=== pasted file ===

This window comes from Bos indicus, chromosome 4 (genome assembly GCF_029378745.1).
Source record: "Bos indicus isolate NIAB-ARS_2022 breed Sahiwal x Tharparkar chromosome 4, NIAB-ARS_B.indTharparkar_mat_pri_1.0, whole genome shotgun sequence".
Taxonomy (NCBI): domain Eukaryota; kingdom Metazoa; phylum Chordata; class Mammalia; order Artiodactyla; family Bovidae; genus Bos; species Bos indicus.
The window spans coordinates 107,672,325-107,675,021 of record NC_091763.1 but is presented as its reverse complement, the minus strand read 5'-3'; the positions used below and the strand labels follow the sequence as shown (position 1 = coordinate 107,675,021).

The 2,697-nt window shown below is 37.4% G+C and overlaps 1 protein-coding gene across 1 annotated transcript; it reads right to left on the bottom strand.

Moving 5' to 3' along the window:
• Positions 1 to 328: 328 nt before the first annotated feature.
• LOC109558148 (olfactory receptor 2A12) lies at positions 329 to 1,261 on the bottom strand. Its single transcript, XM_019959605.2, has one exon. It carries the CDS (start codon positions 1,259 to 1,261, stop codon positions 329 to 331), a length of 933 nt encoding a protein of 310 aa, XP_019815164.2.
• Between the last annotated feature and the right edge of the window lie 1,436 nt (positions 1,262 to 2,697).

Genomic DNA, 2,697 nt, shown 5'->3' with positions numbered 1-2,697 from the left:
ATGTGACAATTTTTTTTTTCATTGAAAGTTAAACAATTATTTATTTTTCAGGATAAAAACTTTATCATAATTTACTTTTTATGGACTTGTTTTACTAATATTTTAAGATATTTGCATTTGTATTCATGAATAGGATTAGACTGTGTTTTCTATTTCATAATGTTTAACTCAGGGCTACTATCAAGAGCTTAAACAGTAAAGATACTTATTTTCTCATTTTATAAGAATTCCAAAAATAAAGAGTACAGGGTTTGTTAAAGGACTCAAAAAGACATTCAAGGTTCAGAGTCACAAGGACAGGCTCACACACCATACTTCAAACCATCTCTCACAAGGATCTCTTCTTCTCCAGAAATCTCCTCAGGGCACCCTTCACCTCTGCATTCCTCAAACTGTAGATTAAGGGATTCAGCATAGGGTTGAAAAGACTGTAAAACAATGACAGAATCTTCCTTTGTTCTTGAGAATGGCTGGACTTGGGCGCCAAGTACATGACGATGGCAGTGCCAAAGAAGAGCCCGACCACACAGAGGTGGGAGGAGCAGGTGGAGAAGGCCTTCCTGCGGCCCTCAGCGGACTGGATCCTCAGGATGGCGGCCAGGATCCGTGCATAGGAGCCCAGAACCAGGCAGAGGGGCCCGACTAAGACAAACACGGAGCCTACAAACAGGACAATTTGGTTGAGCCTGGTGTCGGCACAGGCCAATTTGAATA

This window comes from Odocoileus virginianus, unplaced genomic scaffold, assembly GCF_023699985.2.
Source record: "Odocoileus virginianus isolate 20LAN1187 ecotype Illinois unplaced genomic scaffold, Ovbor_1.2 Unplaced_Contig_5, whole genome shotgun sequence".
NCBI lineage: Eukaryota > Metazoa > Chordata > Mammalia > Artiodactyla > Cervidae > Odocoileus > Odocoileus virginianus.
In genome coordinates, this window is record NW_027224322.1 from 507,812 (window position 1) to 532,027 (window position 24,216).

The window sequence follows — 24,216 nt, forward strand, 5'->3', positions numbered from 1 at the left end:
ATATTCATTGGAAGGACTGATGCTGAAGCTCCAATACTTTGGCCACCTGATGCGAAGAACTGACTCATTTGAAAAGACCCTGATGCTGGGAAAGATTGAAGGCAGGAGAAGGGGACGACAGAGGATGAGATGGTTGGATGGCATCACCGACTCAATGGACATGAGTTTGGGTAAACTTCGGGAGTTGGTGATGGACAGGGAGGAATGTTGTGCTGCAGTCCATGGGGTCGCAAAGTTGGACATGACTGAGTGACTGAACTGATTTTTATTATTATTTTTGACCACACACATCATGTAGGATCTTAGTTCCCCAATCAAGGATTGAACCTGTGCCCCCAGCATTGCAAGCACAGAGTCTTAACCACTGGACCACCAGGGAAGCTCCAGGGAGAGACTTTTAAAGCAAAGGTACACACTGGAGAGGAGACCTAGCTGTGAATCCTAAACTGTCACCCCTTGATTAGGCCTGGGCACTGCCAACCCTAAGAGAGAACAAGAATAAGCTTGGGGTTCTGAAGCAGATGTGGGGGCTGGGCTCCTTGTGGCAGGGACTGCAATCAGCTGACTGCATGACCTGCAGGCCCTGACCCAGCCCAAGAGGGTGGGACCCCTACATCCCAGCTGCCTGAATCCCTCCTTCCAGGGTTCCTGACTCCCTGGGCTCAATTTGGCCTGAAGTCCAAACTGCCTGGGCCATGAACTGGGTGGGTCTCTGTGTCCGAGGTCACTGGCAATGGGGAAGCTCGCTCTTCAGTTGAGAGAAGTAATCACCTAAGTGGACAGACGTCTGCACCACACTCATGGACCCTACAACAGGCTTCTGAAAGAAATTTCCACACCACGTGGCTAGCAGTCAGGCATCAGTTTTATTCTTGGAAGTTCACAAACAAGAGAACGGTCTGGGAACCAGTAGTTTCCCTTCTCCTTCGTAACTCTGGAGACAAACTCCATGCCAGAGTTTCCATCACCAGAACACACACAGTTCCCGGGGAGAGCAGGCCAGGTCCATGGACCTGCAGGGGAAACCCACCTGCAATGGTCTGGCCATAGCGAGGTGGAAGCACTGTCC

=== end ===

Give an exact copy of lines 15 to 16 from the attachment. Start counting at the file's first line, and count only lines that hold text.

In genome coordinates, this window is record NW_027224322.1 from 507,812 (window position 1) to 532,027 (window position 24,216).

The window sequence follows — 24,216 nt, forward strand, 5'->3', positions numbered from 1 at the left end: